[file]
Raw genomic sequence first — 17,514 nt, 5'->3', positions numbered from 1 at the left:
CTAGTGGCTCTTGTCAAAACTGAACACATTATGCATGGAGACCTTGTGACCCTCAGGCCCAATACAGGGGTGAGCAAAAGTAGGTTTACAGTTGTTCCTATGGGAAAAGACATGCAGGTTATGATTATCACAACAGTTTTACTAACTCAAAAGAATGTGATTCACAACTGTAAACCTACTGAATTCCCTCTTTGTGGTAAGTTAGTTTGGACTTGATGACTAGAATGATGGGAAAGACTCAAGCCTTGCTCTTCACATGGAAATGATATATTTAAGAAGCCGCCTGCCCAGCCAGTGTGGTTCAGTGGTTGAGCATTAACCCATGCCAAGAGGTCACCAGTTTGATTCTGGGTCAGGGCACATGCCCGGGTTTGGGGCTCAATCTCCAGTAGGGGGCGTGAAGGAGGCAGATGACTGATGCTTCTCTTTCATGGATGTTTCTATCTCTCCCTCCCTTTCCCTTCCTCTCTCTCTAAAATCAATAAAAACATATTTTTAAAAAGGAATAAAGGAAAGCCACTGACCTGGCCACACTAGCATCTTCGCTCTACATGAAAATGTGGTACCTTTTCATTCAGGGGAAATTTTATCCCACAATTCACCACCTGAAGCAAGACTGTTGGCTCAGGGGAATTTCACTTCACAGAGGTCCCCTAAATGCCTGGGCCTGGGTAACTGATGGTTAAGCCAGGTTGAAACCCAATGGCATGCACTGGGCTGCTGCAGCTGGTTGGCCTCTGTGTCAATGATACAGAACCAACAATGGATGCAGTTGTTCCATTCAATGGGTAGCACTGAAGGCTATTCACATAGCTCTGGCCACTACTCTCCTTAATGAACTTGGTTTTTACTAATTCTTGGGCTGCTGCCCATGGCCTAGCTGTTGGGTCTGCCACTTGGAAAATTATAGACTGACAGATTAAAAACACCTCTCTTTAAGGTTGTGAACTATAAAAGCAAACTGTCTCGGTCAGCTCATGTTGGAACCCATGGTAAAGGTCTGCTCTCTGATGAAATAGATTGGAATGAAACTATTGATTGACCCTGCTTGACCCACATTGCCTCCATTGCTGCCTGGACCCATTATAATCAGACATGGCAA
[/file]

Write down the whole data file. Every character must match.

Raw genomic sequence first — 17,514 nt, 5'->3', positions numbered from 1 at the left:
CTAGTGGCTCTTGTCAAAACTGAACACATTATGCATGGAGACCTTGTGACCCTCAGGCCCAATACAGGGGTGAGCAAAAGTAGGTTTACAGTTGTTCCTATGGGAAAAGACATGCAGGTTATGATTATCACAACAGTTTTACTAACTCAAAAGAATGTGATTCACAACTGTAAACCTACTGAATTCCCTCTTTGTGGTAAGTTAGTTTGGACTTGATGACTAGAATGATGGGAAAGACTCAAGCCTTGCTCTTCACATGGAAATGATATATTTAAGAAGCCGCCTGCCCAGCCAGTGTGGTTCAGTGGTTGAGCATTAACCCATGCCAAGAGGTCACCAGTTTGATTCTGGGTCAGGGCACATGCCCGGGTTTGGGGCTCAATCTCCAGTAGGGGGCGTGAAGGAGGCAGATGACTGATGCTTCTCTTTCATGGATGTTTCTATCTCTCCCTCCCTTTCCCTTCCTCTCTCTCTAAAATCAATAAAAACATATTTTTAAAAAGGAATAAAGGAAAGCCACTGACCTGGCCACACTAGCATCTTCGCTCTACATGAAAATGTGGTACCTTTTCATTCAGGGGAAATTTTATCCCACAATTCACCACCTGAAGCAAGACTGTTGGCTCAGGGGAATTTCACTTCACAGAGGTCCCCTAAATGCCTGGGCCTGGGTAACTGATGGTTAAGCCAGGTTGAAACCCAATGGCATGCACTGGGCTGCTGCAGCTGGTTGGCCTCTGTGTCAATGATACAGAACCAACAATGGATGCAGTTGTTCCATTCAATGGGTAGCACTGAAGGCTATTCACATAGCTCTGGCCACTACTCTCCTTAATGAACTTGGTTTTTACTAATTCTTGGGCTGCTGCCCATGGCCTAGCTGTTGGGTCTGCCACTTGGAAAATTATAGACTGACAGATTAAAAACACCTCTCTTTAAGGTTGTGAACTATAAAAGCAAACTGTCTCGGTCAGCTCATGTTGGAACCCATGGTAAAGGTCTGCTCTCTGATGAAATAGATTGGAATGAAACTATTGATTGACCCTGCTTGACCCACATTGCCTCCATTGCTGCCTGGACCCATTATAATCAGACATGGCAA